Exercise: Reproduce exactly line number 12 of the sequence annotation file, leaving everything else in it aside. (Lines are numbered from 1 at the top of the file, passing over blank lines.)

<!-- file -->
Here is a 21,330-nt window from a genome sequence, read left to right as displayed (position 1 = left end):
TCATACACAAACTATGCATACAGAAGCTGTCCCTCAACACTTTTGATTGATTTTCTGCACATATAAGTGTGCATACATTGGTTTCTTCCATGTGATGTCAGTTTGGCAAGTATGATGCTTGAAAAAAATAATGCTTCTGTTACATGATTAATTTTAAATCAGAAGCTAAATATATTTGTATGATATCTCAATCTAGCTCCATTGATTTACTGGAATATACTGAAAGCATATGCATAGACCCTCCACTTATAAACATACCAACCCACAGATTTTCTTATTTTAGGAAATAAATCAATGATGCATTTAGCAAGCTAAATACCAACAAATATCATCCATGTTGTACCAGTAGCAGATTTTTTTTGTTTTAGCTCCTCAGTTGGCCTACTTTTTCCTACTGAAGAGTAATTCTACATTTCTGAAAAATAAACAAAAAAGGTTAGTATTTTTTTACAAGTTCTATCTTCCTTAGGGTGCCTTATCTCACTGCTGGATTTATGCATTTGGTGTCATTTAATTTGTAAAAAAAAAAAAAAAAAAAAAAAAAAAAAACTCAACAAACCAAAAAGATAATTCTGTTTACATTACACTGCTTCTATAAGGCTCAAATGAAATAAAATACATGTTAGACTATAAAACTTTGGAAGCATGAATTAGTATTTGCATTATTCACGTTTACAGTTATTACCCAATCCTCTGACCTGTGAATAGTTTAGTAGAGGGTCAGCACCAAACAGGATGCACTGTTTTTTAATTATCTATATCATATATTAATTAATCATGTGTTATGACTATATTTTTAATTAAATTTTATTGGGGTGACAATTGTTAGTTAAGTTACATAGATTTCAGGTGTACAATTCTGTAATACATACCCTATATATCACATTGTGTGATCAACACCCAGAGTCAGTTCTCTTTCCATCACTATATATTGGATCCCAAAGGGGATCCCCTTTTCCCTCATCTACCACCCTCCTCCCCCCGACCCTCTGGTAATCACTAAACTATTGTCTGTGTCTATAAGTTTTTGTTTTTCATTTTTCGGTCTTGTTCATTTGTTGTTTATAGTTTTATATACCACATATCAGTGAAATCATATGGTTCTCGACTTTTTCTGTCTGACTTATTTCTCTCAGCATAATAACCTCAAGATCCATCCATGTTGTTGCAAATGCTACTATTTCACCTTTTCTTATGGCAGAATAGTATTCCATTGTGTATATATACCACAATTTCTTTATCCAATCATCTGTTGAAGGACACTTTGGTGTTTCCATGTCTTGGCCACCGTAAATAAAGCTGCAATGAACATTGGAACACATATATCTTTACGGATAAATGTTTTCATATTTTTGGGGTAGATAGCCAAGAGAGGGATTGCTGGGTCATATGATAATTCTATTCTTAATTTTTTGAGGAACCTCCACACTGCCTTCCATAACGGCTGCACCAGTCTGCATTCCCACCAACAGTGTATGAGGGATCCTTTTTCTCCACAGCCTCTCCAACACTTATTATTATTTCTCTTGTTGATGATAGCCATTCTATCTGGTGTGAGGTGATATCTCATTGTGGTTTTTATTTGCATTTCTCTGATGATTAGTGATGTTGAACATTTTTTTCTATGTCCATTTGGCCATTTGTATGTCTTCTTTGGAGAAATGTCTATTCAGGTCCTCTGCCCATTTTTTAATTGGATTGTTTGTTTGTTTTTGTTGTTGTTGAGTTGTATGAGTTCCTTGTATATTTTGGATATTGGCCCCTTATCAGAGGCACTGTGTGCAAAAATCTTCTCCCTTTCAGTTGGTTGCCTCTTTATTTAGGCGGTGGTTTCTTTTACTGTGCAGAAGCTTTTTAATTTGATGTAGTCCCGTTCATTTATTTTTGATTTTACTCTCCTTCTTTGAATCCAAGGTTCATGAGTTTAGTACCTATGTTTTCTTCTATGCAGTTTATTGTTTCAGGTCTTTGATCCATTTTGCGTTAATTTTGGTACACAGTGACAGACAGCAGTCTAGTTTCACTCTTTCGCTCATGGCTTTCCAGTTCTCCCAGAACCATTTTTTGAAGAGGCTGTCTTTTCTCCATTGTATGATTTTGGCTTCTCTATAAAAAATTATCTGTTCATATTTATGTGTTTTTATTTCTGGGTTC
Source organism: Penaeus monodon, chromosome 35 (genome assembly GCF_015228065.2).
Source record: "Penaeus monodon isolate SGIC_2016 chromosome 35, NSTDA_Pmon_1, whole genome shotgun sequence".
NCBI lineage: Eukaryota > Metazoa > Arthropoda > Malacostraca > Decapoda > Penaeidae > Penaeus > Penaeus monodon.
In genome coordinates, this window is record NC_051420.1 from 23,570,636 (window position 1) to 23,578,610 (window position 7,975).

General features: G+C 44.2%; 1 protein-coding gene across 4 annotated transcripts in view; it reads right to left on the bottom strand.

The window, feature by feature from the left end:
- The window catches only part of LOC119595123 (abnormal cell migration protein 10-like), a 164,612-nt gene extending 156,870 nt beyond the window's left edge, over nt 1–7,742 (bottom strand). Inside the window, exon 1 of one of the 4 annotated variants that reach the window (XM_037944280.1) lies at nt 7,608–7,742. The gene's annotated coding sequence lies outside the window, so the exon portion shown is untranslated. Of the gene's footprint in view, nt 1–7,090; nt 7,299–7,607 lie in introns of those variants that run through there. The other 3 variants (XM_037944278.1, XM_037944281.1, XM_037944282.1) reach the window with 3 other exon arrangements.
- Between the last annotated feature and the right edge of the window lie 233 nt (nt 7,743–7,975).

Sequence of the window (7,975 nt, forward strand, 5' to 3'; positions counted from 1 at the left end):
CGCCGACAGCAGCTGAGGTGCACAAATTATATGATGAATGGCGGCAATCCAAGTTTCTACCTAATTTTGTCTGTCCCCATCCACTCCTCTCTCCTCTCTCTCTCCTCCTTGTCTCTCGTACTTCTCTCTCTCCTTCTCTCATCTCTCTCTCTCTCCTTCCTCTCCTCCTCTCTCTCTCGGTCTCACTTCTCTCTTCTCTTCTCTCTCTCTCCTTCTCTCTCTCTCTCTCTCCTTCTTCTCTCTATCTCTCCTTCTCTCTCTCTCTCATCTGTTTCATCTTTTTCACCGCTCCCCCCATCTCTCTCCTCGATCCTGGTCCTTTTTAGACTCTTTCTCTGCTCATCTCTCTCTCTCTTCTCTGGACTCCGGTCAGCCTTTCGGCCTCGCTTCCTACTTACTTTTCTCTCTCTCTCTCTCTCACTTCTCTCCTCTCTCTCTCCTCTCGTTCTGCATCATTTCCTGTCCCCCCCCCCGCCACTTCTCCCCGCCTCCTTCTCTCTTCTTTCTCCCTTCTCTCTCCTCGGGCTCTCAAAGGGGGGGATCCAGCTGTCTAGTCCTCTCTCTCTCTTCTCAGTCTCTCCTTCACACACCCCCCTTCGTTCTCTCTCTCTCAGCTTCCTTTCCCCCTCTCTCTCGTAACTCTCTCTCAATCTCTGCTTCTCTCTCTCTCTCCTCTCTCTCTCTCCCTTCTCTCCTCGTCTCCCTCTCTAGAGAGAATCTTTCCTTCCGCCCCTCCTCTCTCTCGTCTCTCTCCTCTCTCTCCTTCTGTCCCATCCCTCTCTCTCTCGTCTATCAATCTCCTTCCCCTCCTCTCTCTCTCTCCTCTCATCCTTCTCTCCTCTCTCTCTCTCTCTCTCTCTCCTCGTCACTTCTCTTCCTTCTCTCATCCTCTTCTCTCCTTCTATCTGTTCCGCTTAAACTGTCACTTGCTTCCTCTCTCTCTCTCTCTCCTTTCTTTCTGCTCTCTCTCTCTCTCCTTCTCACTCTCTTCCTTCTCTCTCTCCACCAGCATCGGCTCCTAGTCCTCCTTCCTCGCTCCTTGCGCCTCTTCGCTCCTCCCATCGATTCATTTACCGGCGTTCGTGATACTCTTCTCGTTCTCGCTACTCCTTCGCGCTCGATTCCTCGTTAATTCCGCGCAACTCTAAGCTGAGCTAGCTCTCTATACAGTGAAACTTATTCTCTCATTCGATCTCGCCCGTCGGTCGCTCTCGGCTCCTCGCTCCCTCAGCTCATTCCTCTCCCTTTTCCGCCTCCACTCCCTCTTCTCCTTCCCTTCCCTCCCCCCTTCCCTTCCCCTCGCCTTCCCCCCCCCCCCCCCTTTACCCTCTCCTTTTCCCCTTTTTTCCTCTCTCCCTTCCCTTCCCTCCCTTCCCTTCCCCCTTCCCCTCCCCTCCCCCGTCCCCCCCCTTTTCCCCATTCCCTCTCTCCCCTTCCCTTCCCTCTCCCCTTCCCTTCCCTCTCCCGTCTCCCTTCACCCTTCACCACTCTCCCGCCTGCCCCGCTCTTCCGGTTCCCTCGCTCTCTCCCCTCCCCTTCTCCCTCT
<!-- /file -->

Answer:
CGCCGACAGCAGCTGAGGTGCACAAATTATATGATGAATGGCGGCAATCCAAGTTTCTACCTAATTTTGTCTGTCCCCATCCACTCCTCTCTCCTCTCTCTCTCCTCCTTGTCTCTCGTACTTCTCTCTCTCCTTCTCTCATCTCTCTCTCTCTCCTTCCTCTCCTCCTCTCTCTCTCGGTCTCACTTCTCTCTTCTCTTCTCTCTCTCTCCTTCTCTCTCTCTCTCTCTCCTTCTTCTCTCTATCTCTCCTTCTCTCTCTCTCTCATCTGTTTCATCTTTTTCACCGCTCCCCCCATCTCTCTCCTCGATCCTGGTCCTTTTTAGACTCTTTCTCTGCTCATCTCTCTCTCTCTTCTCTGGACTCCGGTCAGCCTTTCGGCCTCGCTTCCTACTTACTTTTCTCTCTCTCTCTCTCTCACTTCTCTCCTCTCTCTCTCCTCTCGTTCTGCATCATTTCCTGTCCCCCCCCCCGCCACTTCTCCCCGCCTCCTTCTCTCTTCTTTCTCCCTTCTCTCTCCTCGGGCTCTCAAAGGGGGGGATCCAGCTGTCTAGTCCTCTCTCTCTCTTCTCAGTCTCTCCTTCACACACCCCCCTTCGTTCTCTCTCTCTCAGCTTCCTTTCCCCCTCTCTCTCGTAACTCTCTCTCAATCTCTGCTTCTCTCTCTCTCTCCTCTCTCTCTCTCCCTTCTCTCCTCGTCTCCCTCTCTAGAGAGAATCTTTCCTTCCGCCCCTCCTCTCTCTCGTCTCTCTCCTCTCTCTCCTTCTGTCCCATCCCTCTCTCTCTCGTCTATCAATCTCCTTCCCCTCCTCTCTCTCTCTCCTCTCATCCTTCTCTCCTCTCTCTCTCTCTCTCTCTCTCCTCGTCACTTCTCTTCCTTCTCTCATCCTCTTCTCTCCTTCTATCTGTTCCGCTTAAACTGTCACTTGCTTCCTCTCTCTCTCTCTCTCCTTTCTTTCTGCTCTCTCTCTCTCTCCTTCTCACTCTCTTCCTTCTCTCTCTCCACCAGCATCGGCTCCTAGTCCTCCTTCCTCGCTCCTTGCGCCTCTTCGCTCCTCCCATCGATTCATTTACCGGCGTTCGTGATACTCTTCTCGTTCTCGCTACTCCTTCGCGCTCGATTCCTCGTTAATTCCGCGCAACTCTAAGCTGAGCTAGCTCTCTATACAGTGAAACTTATTCTCTCATTCGATCTCGCCCGTCGGTCGCTCTCGGCTCCTCGCTCCCTCAGCTCATTCCTCTCCCTTTTCCGCCTCCACTCCCTCTTCTCCTTCCCTTCCCTCCCCCCTTCCCTTCCCCTCGCCTTCCCCCCCCCCCCCCCTTTACCCTCTCCTTTTCCCCTTTTTTCCTCTCTCCCTTCCCTTCCCTCCCTTCCCTTCCCCCTTCCCCTCCCCTCCCCCGTCCCCCCCCTTTTCCCCATTCCCTCTCTCCCCTTCCCTTCCCTCTCCCCTTCCCTTCCCTCTCCCGTCTCCCTTCACCCTTCACCACTCTCCCGCCTGCCCCGCTCTTCCGGTTCCCTCGCTCTCTCCCCTCCCCTTCTCCCTCT